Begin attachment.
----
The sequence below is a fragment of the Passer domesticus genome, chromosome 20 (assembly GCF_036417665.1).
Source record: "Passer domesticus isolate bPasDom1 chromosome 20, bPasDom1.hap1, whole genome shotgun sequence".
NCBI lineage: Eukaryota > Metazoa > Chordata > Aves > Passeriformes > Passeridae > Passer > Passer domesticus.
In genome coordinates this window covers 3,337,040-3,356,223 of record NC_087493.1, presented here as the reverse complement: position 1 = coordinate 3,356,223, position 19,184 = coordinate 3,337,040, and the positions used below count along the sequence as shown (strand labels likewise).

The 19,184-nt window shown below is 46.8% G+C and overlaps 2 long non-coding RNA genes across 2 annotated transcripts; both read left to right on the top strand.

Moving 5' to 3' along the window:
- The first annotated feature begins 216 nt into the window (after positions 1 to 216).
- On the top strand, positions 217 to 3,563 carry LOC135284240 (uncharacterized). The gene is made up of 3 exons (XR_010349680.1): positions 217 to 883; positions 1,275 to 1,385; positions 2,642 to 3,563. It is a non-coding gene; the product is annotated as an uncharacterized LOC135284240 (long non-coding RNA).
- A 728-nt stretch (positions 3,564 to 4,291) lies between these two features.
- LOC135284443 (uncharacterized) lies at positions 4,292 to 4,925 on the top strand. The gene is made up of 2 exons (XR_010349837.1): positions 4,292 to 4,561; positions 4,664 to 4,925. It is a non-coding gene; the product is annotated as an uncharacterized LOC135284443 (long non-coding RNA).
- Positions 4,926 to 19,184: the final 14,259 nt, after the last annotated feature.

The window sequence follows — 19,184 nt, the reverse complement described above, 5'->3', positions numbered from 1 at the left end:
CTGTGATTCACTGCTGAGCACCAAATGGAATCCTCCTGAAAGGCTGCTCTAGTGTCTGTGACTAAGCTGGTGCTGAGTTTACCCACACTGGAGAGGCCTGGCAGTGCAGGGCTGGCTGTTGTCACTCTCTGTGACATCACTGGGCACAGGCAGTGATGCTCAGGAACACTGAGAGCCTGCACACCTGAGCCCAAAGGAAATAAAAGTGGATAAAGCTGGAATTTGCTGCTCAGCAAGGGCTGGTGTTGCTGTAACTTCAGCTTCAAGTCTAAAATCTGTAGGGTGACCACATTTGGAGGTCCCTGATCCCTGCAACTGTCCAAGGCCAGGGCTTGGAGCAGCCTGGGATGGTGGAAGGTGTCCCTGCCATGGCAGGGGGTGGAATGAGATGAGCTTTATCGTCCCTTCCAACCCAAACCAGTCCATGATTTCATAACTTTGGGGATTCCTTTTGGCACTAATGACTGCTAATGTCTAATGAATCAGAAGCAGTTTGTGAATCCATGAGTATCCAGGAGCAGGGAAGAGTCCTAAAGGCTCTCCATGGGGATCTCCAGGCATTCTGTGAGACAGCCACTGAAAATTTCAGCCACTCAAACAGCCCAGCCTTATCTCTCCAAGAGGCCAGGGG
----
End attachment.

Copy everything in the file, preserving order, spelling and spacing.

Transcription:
The sequence below is a fragment of the Passer domesticus genome, chromosome 20 (assembly GCF_036417665.1).
Source record: "Passer domesticus isolate bPasDom1 chromosome 20, bPasDom1.hap1, whole genome shotgun sequence".
NCBI lineage: Eukaryota > Metazoa > Chordata > Aves > Passeriformes > Passeridae > Passer > Passer domesticus.
In genome coordinates this window covers 3,337,040-3,356,223 of record NC_087493.1, presented here as the reverse complement: position 1 = coordinate 3,356,223, position 19,184 = coordinate 3,337,040, and the positions used below count along the sequence as shown (strand labels likewise).

The 19,184-nt window shown below is 46.8% G+C and overlaps 2 long non-coding RNA genes across 2 annotated transcripts; both read left to right on the top strand.

Moving 5' to 3' along the window:
- The first annotated feature begins 216 nt into the window (after positions 1 to 216).
- On the top strand, positions 217 to 3,563 carry LOC135284240 (uncharacterized). The gene is made up of 3 exons (XR_010349680.1): positions 217 to 883; positions 1,275 to 1,385; positions 2,642 to 3,563. It is a non-coding gene; the product is annotated as an uncharacterized LOC135284240 (long non-coding RNA).
- A 728-nt stretch (positions 3,564 to 4,291) lies between these two features.
- LOC135284443 (uncharacterized) lies at positions 4,292 to 4,925 on the top strand. The gene is made up of 2 exons (XR_010349837.1): positions 4,292 to 4,561; positions 4,664 to 4,925. It is a non-coding gene; the product is annotated as an uncharacterized LOC135284443 (long non-coding RNA).
- Positions 4,926 to 19,184: the final 14,259 nt, after the last annotated feature.

The window sequence follows — 19,184 nt, the reverse complement described above, 5'->3', positions numbered from 1 at the left end:
CTGTGATTCACTGCTGAGCACCAAATGGAATCCTCCTGAAAGGCTGCTCTAGTGTCTGTGACTAAGCTGGTGCTGAGTTTACCCACACTGGAGAGGCCTGGCAGTGCAGGGCTGGCTGTTGTCACTCTCTGTGACATCACTGGGCACAGGCAGTGATGCTCAGGAACACTGAGAGCCTGCACACCTGAGCCCAAAGGAAATAAAAGTGGATAAAGCTGGAATTTGCTGCTCAGCAAGGGCTGGTGTTGCTGTAACTTCAGCTTCAAGTCTAAAATCTGTAGGGTGACCACATTTGGAGGTCCCTGATCCCTGCAACTGTCCAAGGCCAGGGCTTGGAGCAGCCTGGGATGGTGGAAGGTGTCCCTGCCATGGCAGGGGGTGGAATGAGATGAGCTTTATCGTCCCTTCCAACCCAAACCAGTCCATGATTTCATAACTTTGGGGATTCCTTTTGGCACTAATGACTGCTAATGTCTAATGAATCAGAAGCAGTTTGTGAATCCATGAGTATCCAGGAGCAGGGAAGAGTCCTAAAGGCTCTCCATGGGGATCTCCAGGCATTCTGTGAGACAGCCACTGAAAATTTCAGCCACTCAAACAGCCCAGCCTTATCTCTCCAAGAGGCCAGGGG